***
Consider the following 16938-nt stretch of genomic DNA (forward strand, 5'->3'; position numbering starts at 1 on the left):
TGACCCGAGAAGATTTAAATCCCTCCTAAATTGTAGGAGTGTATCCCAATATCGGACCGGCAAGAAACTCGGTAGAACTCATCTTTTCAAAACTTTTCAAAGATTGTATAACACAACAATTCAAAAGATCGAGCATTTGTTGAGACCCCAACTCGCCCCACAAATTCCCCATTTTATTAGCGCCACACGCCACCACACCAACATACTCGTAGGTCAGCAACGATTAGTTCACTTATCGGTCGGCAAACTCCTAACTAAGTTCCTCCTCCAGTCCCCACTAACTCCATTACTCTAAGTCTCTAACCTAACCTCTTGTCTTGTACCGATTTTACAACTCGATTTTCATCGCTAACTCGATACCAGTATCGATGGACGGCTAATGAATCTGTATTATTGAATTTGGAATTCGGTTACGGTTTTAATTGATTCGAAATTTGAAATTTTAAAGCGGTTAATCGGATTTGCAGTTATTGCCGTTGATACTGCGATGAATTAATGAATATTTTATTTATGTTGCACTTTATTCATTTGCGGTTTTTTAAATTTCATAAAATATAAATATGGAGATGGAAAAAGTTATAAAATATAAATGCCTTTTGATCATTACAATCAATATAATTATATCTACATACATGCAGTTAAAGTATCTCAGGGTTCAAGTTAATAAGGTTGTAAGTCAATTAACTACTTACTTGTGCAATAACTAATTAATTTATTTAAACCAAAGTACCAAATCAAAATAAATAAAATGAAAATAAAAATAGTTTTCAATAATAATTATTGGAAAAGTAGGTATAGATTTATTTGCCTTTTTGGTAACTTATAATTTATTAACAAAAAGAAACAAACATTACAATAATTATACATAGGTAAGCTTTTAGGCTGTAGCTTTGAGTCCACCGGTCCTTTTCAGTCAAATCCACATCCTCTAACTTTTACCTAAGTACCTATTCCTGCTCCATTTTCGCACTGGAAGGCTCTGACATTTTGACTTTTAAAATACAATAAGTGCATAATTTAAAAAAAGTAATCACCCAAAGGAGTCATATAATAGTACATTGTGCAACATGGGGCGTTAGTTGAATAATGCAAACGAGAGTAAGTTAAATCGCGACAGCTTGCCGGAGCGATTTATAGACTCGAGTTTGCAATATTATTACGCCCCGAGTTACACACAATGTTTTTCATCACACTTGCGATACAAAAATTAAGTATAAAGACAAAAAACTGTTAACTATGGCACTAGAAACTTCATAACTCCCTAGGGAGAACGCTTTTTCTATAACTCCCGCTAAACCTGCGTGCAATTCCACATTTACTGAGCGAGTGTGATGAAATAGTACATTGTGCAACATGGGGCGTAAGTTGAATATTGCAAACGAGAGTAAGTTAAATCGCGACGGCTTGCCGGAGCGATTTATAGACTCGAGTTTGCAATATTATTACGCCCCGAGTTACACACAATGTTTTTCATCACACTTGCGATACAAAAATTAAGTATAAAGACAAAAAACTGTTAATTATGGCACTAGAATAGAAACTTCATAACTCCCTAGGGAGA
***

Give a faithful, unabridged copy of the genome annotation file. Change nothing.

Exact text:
Consider the following 16938-nt stretch of genomic DNA (forward strand, 5'->3'; position numbering starts at 1 on the left):
TGACCCGAGAAGATTTAAATCCCTCCTAAATTGTAGGAGTGTATCCCAATATCGGACCGGCAAGAAACTCGGTAGAACTCATCTTTTCAAAACTTTTCAAAGATTGTATAACACAACAATTCAAAAGATCGAGCATTTGTTGAGACCCCAACTCGCCCCACAAATTCCCCATTTTATTAGCGCCACACGCCACCACACCAACATACTCGTAGGTCAGCAACGATTAGTTCACTTATCGGTCGGCAAACTCCTAACTAAGTTCCTCCTCCAGTCCCCACTAACTCCATTACTCTAAGTCTCTAACCTAACCTCTTGTCTTGTACCGATTTTACAACTCGATTTTCATCGCTAACTCGATACCAGTATCGATGGACGGCTAATGAATCTGTATTATTGAATTTGGAATTCGGTTACGGTTTTAATTGATTCGAAATTTGAAATTTTAAAGCGGTTAATCGGATTTGCAGTTATTGCCGTTGATACTGCGATGAATTAATGAATATTTTATTTATGTTGCACTTTATTCATTTGCGGTTTTTTAAATTTCATAAAATATAAATATGGAGATGGAAAAAGTTATAAAATATAAATGCCTTTTGATCATTACAATCAATATAATTATATCTACATACATGCAGTTAAAGTATCTCAGGGTTCAAGTTAATAAGGTTGTAAGTCAATTAACTACTTACTTGTGCAATAACTAATTAATTTATTTAAACCAAAGTACCAAATCAAAATAAATAAAATGAAAATAAAAATAGTTTTCAATAATAATTATTGGAAAAGTAGGTATAGATTTATTTGCCTTTTTGGTAACTTATAATTTATTAACAAAAAGAAACAAACATTACAATAATTATACATAGGTAAGCTTTTAGGCTGTAGCTTTGAGTCCACCGGTCCTTTTCAGTCAAATCCACATCCTCTAACTTTTACCTAAGTACCTATTCCTGCTCCATTTTCGCACTGGAAGGCTCTGACATTTTGACTTTTAAAATACAATAAGTGCATAATTTAAAAAAAGTAATCACCCAAAGGAGTCATATAATAGTACATTGTGCAACATGGGGCGTTAGTTGAATAATGCAAACGAGAGTAAGTTAAATCGCGACAGCTTGCCGGAGCGATTTATAGACTCGAGTTTGCAATATTATTACGCCCCGAGTTACACACAATGTTTTTCATCACACTTGCGATACAAAAATTAAGTATAAAGACAAAAAACTGTTAACTATGGCACTAGAAACTTCATAACTCCCTAGGGAGAACGCTTTTTCTATAACTCCCGCTAAACCTGCGTGCAATTCCACATTTACTGAGCGAGTGTGATGAAATAGTACATTGTGCAACATGGGGCGTAAGTTGAATATTGCAAACGAGAGTAAGTTAAATCGCGACGGCTTGCCGGAGCGATTTATAGACTCGAGTTTGCAATATTATTACGCCCCGAGTTACACACAATGTTTTTCATCACACTTGCGATACAAAAATTAAGTATAAAGACAAAAAACTGTTAATTATGGCACTAGAATAGAAACTTCATAACTCCCTAGGGAGA